The move is intriguing because, unlike Apple and Samsung, Google has a history in the health data sector. That history is negative.
Google's previous service was a personal health record called “Google Health,” also designed as a data repository. It was, apparently, beautifully designed: John Moore, the founding partner of health information technology analyst firm Chilmark Research, wrote in a blog-post elegy for Google Health that it had “easy navigation, [with] uncluttered screen, simple to understand, simple to use.”
But, Moore wrote, the product was hurt by a “revolving door” of talent on the executive and engineering fronts, and no desire to “fully connect to the healthcare community, the doctors, the hospitals, etc.,” who were, after all, “the ones holding the data.”
Google Health's ultimate problem, however, seemed to be a lack of consumer interest. Moore argued that “Few consumers are interested in a digital filing cabinet for their records. What they are interested in is what that data can do for them.”
Moore concluded: “Can it help them better manage their health and/or the health of a loved one? Will it help them make appointments? Will it save them money on their health insurance bill, their next doctor visit? Can it help them automatically get a prescription refill? These are the basics that the vast majority of consumers want addressed first and Google Health was unable to deliver on any of these,” Moore concluded.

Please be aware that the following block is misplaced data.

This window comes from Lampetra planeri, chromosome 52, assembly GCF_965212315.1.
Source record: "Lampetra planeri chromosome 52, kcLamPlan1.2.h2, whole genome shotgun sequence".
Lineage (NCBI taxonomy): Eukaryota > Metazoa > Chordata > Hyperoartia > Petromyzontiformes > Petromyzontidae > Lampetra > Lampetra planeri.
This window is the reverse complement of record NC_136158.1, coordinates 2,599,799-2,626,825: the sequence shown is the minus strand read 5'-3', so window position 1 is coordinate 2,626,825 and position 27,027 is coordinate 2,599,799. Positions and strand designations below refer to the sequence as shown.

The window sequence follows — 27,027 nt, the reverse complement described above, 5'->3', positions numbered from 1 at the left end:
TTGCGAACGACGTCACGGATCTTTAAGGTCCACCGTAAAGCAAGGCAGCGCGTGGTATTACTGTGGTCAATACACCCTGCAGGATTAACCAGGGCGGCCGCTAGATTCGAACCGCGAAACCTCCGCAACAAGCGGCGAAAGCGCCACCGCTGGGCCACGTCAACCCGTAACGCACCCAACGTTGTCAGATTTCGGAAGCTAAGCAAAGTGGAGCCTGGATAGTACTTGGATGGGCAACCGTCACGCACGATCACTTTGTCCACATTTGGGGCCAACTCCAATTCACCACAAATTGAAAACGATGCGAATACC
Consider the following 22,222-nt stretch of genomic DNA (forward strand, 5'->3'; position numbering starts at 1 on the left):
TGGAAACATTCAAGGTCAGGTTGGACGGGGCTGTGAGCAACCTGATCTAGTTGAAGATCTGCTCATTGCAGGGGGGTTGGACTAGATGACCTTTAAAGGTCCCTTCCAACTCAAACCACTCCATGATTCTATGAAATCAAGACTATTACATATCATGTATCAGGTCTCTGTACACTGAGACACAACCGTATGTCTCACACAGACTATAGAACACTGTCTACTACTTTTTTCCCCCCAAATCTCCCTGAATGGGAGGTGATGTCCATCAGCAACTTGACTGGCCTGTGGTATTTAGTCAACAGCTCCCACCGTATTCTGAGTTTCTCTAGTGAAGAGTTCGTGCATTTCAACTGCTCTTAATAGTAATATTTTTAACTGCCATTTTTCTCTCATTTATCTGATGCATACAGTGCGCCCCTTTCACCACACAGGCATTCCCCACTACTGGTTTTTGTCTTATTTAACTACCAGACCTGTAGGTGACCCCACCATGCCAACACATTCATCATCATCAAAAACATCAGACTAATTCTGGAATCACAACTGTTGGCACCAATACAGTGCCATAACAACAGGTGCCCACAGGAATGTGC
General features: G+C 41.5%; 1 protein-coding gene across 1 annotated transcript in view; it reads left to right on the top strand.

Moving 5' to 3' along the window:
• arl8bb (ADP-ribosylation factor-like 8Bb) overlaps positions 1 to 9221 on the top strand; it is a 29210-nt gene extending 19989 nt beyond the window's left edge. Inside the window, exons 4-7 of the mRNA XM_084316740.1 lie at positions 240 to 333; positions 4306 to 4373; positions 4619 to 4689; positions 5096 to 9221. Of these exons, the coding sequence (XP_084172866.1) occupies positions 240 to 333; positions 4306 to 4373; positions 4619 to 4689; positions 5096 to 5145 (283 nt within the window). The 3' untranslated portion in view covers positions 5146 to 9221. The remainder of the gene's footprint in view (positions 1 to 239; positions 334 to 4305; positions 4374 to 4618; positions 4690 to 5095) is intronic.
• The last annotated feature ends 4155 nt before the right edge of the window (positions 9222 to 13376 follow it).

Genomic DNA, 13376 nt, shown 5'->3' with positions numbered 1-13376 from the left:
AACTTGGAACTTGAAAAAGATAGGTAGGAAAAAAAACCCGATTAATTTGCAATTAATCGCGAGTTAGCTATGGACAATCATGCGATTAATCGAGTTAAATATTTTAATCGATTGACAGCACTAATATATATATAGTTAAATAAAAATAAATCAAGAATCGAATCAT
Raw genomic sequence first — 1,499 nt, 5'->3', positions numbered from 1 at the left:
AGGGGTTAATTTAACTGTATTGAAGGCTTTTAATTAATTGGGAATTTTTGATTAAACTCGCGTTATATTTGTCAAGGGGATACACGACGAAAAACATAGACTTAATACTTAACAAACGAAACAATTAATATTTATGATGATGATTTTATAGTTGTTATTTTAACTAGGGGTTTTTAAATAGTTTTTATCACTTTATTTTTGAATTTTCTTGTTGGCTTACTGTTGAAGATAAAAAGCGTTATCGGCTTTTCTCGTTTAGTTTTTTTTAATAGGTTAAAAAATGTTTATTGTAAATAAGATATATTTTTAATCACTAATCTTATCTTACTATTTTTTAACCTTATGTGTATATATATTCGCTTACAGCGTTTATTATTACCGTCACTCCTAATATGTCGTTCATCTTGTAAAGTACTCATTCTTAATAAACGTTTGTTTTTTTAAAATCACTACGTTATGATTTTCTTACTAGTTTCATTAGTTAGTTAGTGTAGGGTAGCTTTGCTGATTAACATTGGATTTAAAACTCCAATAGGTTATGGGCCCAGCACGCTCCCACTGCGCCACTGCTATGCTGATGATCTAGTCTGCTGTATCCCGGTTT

Google itself confirmed the theory that the product expired due to lack of interest. In a corporate blog post announcing the discontinuation of Google Health, the company wrote that although “there has been adoption among certain groups of users like tech-savvy patients and their caregivers, and more recently fitness and wellness enthusiasts … we haven't found a way to translate that limited usage into widespread adoption in the daily health routines of millions of people.”
So what's changed now? The critique that only a small slice of the population is interested in tracking its health data closely is common—it's been made about biosensing wearables as well. For Google, perhaps the biggest difference is the ease of interfacing health data with a smartphone, rather than a computer. But since Google destroyed all the data in the Google Health service on Jan. 1, 2013—its official “death date”—it's unknown what has changed in the year and a half since.
Follow Darius Tahir on Twitter: @dariustahir